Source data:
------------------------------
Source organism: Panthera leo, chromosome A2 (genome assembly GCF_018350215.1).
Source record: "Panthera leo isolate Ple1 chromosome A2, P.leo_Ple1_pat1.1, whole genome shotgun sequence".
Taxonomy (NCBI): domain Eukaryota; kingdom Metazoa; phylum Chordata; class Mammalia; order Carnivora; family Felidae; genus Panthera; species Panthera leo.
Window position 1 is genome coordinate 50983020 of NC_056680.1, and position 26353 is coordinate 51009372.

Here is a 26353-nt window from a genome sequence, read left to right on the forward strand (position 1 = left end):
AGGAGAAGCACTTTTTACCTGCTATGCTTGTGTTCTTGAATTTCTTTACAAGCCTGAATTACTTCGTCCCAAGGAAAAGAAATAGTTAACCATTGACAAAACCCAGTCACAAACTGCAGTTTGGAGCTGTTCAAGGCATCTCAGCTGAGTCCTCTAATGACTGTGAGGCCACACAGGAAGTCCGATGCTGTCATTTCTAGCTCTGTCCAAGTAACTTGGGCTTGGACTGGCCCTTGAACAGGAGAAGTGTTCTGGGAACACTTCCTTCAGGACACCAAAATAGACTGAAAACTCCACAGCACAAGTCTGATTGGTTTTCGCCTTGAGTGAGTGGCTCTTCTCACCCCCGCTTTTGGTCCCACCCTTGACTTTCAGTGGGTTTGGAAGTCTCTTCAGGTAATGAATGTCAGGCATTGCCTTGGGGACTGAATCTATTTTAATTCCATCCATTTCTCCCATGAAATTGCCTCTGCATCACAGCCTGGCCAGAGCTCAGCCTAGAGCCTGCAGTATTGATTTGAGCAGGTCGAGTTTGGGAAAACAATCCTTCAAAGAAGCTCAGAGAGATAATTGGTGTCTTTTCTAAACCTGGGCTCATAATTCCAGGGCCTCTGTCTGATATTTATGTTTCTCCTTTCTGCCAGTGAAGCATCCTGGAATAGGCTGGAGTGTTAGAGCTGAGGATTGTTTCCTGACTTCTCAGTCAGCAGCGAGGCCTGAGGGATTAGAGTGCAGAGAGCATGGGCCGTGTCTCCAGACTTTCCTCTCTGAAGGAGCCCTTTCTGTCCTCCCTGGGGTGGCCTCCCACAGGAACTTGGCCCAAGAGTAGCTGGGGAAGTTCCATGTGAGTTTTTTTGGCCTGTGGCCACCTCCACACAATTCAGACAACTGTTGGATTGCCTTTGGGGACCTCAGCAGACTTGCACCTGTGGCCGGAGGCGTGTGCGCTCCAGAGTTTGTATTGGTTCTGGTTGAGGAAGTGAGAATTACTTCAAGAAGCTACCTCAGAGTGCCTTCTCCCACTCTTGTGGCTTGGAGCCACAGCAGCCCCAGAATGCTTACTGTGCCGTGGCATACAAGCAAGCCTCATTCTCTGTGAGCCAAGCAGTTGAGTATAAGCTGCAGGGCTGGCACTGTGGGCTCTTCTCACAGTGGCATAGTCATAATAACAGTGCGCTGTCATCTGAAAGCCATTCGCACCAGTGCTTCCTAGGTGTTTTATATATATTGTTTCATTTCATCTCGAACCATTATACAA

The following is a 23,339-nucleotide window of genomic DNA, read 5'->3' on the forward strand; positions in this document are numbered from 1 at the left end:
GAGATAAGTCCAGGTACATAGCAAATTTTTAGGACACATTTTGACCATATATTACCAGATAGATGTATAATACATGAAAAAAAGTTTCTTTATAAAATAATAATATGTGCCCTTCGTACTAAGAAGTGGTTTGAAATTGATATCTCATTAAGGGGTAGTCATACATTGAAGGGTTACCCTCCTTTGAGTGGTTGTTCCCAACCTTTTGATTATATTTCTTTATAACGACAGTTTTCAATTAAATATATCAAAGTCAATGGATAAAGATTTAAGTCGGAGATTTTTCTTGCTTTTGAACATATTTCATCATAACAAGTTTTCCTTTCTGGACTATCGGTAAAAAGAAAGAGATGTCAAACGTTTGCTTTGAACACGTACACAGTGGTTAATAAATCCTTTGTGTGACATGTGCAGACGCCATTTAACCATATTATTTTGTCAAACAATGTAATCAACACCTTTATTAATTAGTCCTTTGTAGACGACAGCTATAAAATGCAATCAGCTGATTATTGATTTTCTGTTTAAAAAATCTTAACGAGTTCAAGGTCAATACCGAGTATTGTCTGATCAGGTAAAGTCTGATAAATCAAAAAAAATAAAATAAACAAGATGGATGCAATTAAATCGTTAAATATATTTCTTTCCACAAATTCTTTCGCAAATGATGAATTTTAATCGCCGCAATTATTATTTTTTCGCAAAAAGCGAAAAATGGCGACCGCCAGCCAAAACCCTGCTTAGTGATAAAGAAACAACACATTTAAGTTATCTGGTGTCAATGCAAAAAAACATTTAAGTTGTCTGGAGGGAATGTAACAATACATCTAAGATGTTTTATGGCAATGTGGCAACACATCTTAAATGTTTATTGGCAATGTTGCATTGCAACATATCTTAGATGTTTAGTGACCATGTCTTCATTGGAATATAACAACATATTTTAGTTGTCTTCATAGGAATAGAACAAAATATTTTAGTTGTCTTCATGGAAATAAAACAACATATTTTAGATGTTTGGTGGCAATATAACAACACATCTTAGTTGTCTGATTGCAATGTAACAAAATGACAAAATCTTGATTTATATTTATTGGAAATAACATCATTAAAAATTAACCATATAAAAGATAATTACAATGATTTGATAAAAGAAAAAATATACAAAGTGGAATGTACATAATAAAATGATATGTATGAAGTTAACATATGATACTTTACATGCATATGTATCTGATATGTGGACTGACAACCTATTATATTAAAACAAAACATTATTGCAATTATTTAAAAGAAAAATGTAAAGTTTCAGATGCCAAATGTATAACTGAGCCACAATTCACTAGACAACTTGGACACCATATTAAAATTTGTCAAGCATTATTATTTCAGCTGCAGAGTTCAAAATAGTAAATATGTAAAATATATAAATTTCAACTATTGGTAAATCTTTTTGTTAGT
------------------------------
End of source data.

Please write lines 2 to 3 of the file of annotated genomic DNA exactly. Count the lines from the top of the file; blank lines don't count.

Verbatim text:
Source record: "Panthera leo isolate Ple1 chromosome A2, P.leo_Ple1_pat1.1, whole genome shotgun sequence".
Taxonomy (NCBI): domain Eukaryota; kingdom Metazoa; phylum Chordata; class Mammalia; order Carnivora; family Felidae; genus Panthera; species Panthera leo.